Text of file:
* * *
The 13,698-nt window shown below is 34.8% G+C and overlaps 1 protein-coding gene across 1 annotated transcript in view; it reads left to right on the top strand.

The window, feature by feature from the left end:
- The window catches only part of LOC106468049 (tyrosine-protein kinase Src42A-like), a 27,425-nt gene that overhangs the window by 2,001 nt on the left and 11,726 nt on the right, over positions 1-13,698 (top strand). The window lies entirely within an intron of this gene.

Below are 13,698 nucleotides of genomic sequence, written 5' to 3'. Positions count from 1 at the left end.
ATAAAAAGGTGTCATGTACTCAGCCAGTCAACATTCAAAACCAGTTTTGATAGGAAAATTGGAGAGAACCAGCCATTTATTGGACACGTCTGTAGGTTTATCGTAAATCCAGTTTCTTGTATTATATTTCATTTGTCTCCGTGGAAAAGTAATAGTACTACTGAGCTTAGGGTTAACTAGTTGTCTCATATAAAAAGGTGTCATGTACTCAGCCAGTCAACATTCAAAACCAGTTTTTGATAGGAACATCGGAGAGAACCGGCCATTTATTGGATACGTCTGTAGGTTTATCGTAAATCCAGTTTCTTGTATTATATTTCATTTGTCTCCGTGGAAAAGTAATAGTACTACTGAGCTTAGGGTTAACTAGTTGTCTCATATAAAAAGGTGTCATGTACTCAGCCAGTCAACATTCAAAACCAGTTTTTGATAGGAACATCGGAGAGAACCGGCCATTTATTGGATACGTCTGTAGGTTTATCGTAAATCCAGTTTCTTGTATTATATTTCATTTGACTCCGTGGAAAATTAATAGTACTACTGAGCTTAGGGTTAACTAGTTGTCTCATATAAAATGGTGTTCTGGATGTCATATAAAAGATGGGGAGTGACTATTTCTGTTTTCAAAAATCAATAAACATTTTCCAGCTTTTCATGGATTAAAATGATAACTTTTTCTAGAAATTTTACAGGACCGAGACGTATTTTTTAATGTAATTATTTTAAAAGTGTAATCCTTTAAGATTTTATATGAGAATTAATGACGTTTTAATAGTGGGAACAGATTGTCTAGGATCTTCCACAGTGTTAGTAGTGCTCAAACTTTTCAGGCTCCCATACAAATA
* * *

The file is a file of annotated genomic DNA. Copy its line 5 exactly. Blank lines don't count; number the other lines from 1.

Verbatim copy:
ATAAAAAGGTGTCATGTACTCAGCCAGTCAACATTCAAAACCAGTTTTGATAGGAAAATTGGAGAGAACCAGCCATTTATTGGACACGTCTGTAGGTTTATCGTAAATCCAGTTTCTTGTATTATATTTCATTTGTCTCCGTGGAAAAGTAATAGTACTACTGAGCTTAGGGTTAACTAGTTGTCTCATATAAAAAGGTGTCATGTACTCAGCCAGTCAACATTCAAAACCAGTTTTTGATAGGAACATCGGAGAGAACCGGCCATTTATTGGATACGTCTGTAGGTTTATCGTAAATCCAGTTTCTTGTATTATATTTCATTTGTCTCCGTGGAAAAGTAATAGTACTACTGAGCTTAGGGTTAACTAGTTGTCTCATATAAAAAGGTGTCATGTACTCAGCCAGTCAACATTCAAAACCAGTTTTTGATAGGAACATCGGAGAGAACCGGCCATTTATTGGATACGTCTGTAGGTTTATCGTAAATCCAGTTTCTTGTATTATATTTCATTTGACTCCGTGGAAAATTAATAGTACTACTGAGCTTAGGGTTAACTAGTTGTCTCATATAAAATGGTGTTCTGGATGTCATATAAAAGATGGGGAGTGACTATTTCTGTTTTCAAAAATCAATAAACATTTTCCAGCTTTTCATGGATTAAAATGATAACTTTTTCTAGAAATTTTACAGGACCGAGACGTATTTTTTAATGTAATTATTTTAAAAGTGTAATCCTTTAAGATTTTATATGAGAATTAATGACGTTTTAATAGTGGGAACAGATTGTCTAGGATCTTCCACAGTGTTAGTAGTGCTCAAACTTTTCAGGCTCCCATACAAATA